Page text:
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As climate change conference opens, one CA city takes action; Israel and Hamas extend Gaza truce by one day in a last-minute deal; WV could lose hundreds of millions in Medicaid funding.

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An expulsion vote looms for Rep. George Santos, the Ohio Supreme Court dismisses lawsuits against district maps and the Supreme Court hears a case which could cut the power of federal agencies.

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Congress has iced the Farm Bill, but farmer advocates argue some portions are urgent, the Hoosier State is reaping big rewards from wind and solar, and opponents react to a road through Alaska's Brooks Range, long a dream destination for hunters and anglers.

The NRA, In the Red and In Crisis

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Monday, April 29, 2019   

CHARLESTON, W.Va. — The National Rifle Association's leadership is in turmoil, it's in serious financial trouble and is suing an important, long-time vendor for allegedly overcharging the organization.

The nation's leading gun-rights group has also been an important political force for decades. But its president, Oliver North, just announced he won't serve another term after an ugly public split with its long-time chief executive.

Anna Massoglia, a researcher with the Center for Responsive Politics, a political-spending watchdog, said its most recent tax returns show the NRA is badly in the red.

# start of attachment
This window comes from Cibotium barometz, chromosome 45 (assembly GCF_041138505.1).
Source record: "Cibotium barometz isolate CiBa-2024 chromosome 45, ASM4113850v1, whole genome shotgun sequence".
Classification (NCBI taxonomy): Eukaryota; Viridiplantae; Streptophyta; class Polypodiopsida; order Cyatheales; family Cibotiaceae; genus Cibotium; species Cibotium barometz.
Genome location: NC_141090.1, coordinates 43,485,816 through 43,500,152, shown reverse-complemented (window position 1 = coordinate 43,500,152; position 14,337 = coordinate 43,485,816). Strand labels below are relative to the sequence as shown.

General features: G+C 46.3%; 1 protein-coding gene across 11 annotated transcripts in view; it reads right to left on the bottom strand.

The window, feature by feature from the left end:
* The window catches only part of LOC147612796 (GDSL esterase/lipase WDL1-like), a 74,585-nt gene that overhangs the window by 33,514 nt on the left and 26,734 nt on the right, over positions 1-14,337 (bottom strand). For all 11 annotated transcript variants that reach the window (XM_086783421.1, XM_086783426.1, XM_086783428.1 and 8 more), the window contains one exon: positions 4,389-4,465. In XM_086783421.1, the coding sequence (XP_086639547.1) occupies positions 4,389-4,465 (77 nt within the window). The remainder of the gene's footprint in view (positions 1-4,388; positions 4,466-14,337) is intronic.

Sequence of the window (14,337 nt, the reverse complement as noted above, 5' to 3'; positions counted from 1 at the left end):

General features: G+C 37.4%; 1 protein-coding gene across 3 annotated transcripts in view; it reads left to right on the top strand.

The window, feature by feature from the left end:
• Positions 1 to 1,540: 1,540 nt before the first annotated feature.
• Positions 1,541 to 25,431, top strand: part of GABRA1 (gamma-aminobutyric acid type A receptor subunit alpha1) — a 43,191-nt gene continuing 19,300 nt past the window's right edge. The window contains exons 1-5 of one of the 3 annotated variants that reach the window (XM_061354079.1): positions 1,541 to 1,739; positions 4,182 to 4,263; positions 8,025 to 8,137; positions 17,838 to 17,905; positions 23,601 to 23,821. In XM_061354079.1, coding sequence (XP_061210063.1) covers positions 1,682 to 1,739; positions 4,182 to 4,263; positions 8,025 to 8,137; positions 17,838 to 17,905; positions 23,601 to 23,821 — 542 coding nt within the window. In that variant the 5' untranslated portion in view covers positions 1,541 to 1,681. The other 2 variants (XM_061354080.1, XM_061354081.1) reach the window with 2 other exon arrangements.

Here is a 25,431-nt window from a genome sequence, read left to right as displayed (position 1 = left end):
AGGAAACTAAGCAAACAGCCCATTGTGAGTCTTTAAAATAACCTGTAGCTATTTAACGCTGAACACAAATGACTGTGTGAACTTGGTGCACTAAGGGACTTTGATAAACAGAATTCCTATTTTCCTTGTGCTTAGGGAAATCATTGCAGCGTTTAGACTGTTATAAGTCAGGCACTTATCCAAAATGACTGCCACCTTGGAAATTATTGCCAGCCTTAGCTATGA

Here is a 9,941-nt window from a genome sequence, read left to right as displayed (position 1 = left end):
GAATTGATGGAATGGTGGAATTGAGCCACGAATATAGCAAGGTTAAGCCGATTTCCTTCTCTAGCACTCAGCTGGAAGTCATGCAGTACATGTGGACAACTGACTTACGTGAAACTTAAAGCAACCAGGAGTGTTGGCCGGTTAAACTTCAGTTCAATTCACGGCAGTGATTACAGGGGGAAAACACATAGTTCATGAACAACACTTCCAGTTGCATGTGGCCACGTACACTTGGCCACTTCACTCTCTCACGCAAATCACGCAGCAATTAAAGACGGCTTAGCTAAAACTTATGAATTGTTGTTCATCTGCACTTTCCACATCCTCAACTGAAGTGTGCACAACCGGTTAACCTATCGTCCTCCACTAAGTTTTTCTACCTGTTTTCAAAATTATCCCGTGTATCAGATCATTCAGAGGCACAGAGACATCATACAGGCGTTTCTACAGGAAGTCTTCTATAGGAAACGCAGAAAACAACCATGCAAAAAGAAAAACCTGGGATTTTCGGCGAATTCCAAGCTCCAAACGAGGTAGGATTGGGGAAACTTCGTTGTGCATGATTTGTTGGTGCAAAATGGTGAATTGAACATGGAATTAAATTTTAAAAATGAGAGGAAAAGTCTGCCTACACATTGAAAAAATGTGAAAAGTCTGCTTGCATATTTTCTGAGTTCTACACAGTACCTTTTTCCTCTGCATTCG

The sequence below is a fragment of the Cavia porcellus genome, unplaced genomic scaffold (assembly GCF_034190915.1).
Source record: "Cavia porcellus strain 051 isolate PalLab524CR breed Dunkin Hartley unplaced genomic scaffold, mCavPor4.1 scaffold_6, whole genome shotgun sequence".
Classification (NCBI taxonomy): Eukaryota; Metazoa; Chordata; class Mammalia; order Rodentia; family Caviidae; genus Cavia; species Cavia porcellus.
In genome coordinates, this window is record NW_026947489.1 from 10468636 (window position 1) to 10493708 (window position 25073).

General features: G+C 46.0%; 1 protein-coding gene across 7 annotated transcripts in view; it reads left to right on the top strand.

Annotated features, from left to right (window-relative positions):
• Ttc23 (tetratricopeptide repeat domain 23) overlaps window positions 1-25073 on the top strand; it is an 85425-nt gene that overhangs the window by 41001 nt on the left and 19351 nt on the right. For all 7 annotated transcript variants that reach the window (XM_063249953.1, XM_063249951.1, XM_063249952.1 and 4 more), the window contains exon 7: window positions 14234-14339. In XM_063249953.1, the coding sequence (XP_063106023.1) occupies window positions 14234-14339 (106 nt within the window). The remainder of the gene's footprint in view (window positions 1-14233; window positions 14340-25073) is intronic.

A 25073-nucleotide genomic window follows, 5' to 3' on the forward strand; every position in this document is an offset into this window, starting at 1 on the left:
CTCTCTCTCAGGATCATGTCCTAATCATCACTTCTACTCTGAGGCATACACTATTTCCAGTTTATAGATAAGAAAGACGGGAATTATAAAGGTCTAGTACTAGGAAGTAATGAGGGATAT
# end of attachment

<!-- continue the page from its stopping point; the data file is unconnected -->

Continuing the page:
"We saw a $55 million decline in income since the prior year, and the NRA spending into an $18 million deficit - a deficit that they have for now the second straight year,” Massoglia said. “And so, we're seeing the NRA pretty consistently now spending more than they're actually taking in."

The NRA is suing the company that runs its troubled broadcast arm, NRATV. And an article in the New Yorker magazine alleged a culture of huge salaries and extravagant spending among NRA officers and vendors. A lawyer for the group said the article was written by paid staff of an "anti-gun magazine."

According to the article, executives at the company named in the lawsuit - public relations firm Ackerman McQueen - have all but run the NRA for their own benefit for decades. A lawyer for the firm also said the New Yorker article is entirely untrue.

Massoglia said she can't judge the merits of the lawsuit. But she said the NRA's tax documents show that a different vendor - a fundraising company - made millions off its work for the gun-rights group.

"They kept over half of the money they had fund-raised - they had made about $10 million and kept over $5 million of that,” she said. “And so, you are seeing a variety of different vendors potentially profiting off of the NRA."

Speeches and public statements at the annual NRA convention largely avoided the lawsuit. The group continues to take a combative stance against long-time foes in the gun-control movement and the political left. Its charitable status is under investigation in New York, and its board is expected to address the leadership issue this week.


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